Foreign Minister Khawaja Muhammad Asif says Pakistan's relations with Russia are improving due to the government's effective foreign policy.
In an interview, he said there is a trust deficit between Pakistan and the United States. He said Pakistan wants to have good relations with Washington on an equality basis, Radio Pakistan reported.
Asif said Pakistan will never compromise on its national interest and the dignity of the country.
He further said that Pakistan has been providing support to the United States in the Afghan war and it will continue extending cooperation for peace in Afghanistan.
As US influence in Islamabad wanes, Pakistan’s former adversary Russia is building military, diplomatic and economic ties that could upend historic alliances in the region and open up a fast-growing gas market for Moscow’s energy companies.
As US influence wanes, Russia embraces Pakistan with energy deals, military partnership
Russia’s embrace of Pakistan comes at a time when relations between the United States and its historical ally are unraveling over the war in Afghanistan, a remarkable turnaround from the 1980s, when Pakistan helped funnel weapons and US spies across the border to aid Afghan fighters battle Soviet troops.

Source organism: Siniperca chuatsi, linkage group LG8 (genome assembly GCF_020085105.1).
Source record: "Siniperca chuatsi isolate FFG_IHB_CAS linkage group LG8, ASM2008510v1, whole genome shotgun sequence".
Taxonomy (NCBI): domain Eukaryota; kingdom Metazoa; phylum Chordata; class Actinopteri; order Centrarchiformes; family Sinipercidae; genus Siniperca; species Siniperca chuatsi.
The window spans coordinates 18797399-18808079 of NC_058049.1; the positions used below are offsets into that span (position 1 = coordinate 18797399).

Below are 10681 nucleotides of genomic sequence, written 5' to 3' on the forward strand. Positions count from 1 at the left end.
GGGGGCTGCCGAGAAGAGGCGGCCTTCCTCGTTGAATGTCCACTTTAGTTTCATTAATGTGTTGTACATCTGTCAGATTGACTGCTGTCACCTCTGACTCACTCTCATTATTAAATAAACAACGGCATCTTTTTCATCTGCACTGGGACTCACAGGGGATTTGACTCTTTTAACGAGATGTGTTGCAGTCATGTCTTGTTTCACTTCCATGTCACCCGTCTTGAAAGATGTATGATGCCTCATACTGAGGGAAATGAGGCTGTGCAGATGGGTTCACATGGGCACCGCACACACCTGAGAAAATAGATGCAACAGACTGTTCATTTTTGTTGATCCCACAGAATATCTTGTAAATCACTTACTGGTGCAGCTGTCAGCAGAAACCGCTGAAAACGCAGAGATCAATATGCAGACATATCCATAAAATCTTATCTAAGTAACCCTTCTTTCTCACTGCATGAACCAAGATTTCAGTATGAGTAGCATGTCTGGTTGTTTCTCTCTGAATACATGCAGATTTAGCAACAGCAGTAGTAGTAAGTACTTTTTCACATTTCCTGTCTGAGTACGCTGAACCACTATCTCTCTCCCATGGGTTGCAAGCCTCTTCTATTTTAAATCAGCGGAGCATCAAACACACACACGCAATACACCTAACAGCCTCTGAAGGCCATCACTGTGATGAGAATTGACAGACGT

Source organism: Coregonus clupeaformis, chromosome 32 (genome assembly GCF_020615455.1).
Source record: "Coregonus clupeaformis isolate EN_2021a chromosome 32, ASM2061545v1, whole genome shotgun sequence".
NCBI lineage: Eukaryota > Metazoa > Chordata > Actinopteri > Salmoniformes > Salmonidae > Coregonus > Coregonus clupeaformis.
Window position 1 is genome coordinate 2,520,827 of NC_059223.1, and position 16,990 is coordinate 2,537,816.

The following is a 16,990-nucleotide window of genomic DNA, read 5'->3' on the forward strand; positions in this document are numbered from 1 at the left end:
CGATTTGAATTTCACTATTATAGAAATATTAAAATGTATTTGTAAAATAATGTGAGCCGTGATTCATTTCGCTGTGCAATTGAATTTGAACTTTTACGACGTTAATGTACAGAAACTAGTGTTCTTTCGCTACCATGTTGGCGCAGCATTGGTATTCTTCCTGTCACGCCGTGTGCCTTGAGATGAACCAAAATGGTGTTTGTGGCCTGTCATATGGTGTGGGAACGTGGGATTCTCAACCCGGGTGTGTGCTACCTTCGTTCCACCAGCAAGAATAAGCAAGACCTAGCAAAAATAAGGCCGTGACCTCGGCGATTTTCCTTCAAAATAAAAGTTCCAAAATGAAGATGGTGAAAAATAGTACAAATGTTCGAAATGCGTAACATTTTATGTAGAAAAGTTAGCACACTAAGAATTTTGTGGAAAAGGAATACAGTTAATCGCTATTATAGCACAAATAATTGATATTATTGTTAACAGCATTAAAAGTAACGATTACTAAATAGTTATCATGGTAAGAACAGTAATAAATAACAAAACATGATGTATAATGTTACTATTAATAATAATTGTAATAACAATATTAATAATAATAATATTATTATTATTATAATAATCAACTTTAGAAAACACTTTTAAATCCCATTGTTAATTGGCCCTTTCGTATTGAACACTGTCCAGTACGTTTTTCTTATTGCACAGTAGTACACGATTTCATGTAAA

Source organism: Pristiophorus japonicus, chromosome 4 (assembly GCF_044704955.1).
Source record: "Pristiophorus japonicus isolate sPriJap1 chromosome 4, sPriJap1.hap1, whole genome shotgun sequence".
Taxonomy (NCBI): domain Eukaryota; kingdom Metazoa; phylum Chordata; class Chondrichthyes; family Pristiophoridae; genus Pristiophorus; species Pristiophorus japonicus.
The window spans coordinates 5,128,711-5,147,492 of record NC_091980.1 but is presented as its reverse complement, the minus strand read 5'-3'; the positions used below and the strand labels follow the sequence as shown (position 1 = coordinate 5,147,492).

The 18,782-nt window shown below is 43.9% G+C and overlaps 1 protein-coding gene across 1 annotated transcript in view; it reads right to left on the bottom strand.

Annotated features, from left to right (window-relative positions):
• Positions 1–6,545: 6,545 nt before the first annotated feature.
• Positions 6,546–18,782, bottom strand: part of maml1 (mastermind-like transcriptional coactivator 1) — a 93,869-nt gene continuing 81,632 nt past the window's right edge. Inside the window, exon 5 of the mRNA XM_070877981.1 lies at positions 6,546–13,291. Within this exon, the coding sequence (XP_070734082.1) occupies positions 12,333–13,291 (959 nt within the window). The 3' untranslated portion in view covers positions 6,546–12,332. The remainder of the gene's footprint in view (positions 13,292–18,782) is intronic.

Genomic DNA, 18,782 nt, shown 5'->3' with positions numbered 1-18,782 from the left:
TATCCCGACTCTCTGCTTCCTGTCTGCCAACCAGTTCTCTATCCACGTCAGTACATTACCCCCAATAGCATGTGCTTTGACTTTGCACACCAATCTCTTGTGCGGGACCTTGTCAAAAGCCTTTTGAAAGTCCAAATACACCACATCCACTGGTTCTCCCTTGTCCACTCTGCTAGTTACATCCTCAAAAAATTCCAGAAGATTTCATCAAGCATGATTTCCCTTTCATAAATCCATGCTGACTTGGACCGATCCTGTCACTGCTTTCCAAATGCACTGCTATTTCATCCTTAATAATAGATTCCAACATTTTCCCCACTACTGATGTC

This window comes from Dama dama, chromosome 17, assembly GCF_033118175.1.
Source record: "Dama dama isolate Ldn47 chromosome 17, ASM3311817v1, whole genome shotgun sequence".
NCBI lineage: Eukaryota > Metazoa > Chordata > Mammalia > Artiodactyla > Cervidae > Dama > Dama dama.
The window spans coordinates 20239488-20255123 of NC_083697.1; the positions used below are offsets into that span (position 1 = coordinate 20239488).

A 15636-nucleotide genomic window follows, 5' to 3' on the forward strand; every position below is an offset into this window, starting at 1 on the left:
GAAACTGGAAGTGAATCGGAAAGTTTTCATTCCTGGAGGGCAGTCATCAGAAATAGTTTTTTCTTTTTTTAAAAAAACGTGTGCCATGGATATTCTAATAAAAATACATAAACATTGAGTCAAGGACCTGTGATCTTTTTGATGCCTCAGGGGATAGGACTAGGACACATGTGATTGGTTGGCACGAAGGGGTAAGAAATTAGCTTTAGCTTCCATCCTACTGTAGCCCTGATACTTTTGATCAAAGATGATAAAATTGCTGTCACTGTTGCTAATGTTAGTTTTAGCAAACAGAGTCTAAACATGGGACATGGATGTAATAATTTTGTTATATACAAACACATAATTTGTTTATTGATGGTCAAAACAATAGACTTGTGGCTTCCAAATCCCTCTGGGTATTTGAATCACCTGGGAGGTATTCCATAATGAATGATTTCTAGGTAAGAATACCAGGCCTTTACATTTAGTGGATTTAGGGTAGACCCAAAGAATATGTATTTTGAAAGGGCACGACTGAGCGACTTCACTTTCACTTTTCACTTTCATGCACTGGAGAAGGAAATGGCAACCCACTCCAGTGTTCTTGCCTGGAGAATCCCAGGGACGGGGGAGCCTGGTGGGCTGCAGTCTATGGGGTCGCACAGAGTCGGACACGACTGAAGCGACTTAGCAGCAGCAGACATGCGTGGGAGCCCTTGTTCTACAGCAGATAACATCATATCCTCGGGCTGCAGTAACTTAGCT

Though the Moscow-Islamabad rapprochement is in its infancy, and it is neighbor China that is filling the growing void left by the United States in Pakistan, a slew of energy deals and growing military cooperation promise to spark life into the Russia-Pakistan relationship that was dead for many decades.
During a trip to Moscow last month by Khawaja Asif, the two countries announced plans to establish a commission on military cooperation to combat the threat of IS in the region.
They also agreed to continue annual military training exercises that began in 2016 and followed the sale of four Russian attack helicopters to Pakistan, as well as the purchase of Russian engines for the Pakistan Air Force’s JF-17 fighter jets that Pakistan’s military assembles on its own soil.